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National listing of the largest urogynecology practices operating within the U.S.
Urogynecology practices across the U.S. have changed considerably over the last decade. Many practices have merged and increased in size in order to be more competitive and deal the complexities of insurance, Medicare, and Medicaid reimbursements. Additionally, these practices have starting taking on more diagnostic and treatment services that were traditionally done in hospital settings. These services include minor surgeries, CT scans, urodynamics testing, and more. A listing of the largest urogynecology practices in the U.S. is provided below:
Proper quality control before and during urodynamics (UDS) is critical to obtaining optimal test results. There are several key maneuvers that should be performed before the study begins and in the event of issues during the test, several remedial actions that can be taken. The International Continence Society (ICS) has previously published on quality control during UDS and the work of both Blaivas and Abrams has expanded our understanding of both quality control and artifacts (Abrams, 2012). The reader should review the excellent manuscript from Abrams for further details, as much of this blog post refers to these works.
After radical prostatectomy (RP), nearly 5-10% of men may experience substantial issues with urine control. Immediately after surgery many men have issues, especially with stress leakage; however, most will regain an acceptable level of continence within 6-12 months of surgery. For this smaller group of men with persistent incontinence, however, urine control can be a substantial issue and some require additional intervention to restore continence. Urodynamics can be a helpful adjunct in this population.
One of the most vexing clinical situations happens to be one of the best uses of urodynamics (UDS): ongoing symptoms after female incontinence surgery. These cases are challenging and patients are often not happy to have ongoing symptoms, new symptoms or worsening symptoms; however, appropriately utilized and interpreted, UDS can be key to helping these patients.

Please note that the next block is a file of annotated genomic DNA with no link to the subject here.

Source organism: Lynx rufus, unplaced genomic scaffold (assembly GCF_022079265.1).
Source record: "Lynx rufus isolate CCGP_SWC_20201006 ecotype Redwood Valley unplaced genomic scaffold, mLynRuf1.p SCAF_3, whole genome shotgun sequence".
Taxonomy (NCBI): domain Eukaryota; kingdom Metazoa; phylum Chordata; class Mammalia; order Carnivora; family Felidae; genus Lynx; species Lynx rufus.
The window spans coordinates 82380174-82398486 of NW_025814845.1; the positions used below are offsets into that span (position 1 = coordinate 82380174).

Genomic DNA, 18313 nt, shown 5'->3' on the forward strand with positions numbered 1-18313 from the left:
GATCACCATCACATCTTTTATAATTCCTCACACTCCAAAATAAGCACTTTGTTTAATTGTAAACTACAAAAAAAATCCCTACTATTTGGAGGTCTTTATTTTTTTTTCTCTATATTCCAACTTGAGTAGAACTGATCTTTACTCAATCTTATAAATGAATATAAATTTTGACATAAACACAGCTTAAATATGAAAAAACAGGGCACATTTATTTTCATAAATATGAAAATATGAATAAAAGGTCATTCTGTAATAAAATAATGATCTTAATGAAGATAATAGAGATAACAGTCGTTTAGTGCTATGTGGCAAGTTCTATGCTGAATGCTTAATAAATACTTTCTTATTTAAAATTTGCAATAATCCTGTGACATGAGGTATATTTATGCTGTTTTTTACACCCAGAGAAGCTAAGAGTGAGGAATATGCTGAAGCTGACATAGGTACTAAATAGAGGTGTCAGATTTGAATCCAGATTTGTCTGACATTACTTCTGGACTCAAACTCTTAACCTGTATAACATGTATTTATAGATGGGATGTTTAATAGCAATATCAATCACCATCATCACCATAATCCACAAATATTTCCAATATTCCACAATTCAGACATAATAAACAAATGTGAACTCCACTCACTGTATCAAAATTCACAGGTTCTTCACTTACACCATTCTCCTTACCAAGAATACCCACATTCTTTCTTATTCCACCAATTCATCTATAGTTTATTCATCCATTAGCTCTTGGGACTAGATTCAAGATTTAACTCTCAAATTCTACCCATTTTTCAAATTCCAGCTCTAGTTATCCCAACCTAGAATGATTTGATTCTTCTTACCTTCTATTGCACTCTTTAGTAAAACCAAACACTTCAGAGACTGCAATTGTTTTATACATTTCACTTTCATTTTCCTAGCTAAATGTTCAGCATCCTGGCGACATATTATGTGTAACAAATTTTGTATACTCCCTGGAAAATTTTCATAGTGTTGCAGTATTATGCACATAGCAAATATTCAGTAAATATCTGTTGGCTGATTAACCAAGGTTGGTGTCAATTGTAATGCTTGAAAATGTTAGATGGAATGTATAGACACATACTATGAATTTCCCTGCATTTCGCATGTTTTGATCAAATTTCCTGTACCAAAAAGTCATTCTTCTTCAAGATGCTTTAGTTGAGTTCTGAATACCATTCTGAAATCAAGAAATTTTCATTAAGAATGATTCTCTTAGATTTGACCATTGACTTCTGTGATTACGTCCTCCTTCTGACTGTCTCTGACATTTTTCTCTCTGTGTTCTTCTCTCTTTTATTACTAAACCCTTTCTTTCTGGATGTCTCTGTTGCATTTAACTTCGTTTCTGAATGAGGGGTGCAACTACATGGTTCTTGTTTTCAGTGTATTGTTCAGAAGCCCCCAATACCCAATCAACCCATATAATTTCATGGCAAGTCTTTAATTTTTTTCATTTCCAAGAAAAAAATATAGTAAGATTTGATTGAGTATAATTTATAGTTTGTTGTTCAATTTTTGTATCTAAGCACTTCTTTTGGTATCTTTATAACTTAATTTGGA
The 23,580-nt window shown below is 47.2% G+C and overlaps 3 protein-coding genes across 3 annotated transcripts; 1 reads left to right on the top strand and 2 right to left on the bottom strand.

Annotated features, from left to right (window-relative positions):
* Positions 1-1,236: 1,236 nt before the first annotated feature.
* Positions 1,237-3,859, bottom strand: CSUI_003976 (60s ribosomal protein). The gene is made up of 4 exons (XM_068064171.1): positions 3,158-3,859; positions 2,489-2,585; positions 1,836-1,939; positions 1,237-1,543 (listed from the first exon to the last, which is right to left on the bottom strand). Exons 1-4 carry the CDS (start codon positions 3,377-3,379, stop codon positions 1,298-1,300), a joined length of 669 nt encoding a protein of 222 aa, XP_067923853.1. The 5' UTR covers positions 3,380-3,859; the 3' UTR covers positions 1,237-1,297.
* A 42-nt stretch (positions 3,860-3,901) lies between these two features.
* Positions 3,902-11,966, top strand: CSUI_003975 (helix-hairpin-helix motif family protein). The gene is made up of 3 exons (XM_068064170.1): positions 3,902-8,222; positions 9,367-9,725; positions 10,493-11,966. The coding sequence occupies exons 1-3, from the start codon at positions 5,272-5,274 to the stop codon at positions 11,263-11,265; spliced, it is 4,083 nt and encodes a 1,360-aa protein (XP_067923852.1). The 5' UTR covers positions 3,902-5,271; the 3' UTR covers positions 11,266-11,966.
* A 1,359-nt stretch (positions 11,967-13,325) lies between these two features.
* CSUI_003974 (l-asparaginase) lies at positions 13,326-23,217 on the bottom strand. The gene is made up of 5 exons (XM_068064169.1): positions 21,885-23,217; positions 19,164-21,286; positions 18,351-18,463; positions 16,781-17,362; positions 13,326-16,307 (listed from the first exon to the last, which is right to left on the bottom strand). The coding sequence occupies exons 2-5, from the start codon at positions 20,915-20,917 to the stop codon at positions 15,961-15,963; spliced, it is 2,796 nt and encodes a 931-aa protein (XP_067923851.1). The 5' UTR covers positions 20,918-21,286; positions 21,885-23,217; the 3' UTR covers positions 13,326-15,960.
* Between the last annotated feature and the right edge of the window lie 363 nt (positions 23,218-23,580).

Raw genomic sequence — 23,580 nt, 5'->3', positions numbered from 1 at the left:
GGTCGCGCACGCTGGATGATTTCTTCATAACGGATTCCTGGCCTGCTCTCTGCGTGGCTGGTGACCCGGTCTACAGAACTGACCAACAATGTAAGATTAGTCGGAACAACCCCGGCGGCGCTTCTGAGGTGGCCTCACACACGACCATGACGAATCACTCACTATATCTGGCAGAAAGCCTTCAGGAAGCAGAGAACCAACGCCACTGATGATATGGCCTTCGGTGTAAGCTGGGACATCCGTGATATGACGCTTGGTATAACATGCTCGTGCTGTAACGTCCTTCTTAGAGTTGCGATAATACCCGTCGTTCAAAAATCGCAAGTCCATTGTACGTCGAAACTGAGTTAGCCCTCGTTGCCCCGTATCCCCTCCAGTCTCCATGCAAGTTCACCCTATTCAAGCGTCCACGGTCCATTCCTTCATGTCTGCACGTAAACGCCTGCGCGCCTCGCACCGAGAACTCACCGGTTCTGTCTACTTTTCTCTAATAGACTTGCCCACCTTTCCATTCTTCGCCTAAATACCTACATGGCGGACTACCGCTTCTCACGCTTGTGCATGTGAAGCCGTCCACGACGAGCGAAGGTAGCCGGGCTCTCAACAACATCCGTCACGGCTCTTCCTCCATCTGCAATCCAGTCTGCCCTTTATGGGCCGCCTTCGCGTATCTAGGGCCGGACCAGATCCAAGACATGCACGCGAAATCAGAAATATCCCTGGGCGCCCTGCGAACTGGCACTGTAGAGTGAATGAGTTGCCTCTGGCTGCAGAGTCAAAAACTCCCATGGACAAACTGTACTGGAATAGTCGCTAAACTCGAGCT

Surgical management of stress urinary incontinence (SUI) is a commonplace procedure, usually indicated on the basis of the clinical history and exam findings alone. In fact, Level I evidence from the VALUE trial suggests that urodynamics (UDS) makes no difference in the outcome of SUI surgery in straightforward cases.1 Nonetheless, in many situations UDS is a critical part of evaluating SUI patients for surgery; moreover, in some instances UDS will spare women surgery that may not be beneficial.2
One clear-cut area where UDS is very helpful is for the patient who has previously undergone surgery for SUI and/or pelvic organ prolapse (POP). These patients may present complex anatomy, obstruction from prior surgery, changes in bladder compliance, and a very high valsalva leak point pressure. UDS may help guide the decision as to what intervention(s) may be necessary in these patients.
My company provides mobile urodynamics, anorectal manometry (ARM), and other diagnostic testing services, serving hundreds of practices and hospitals across the U.S.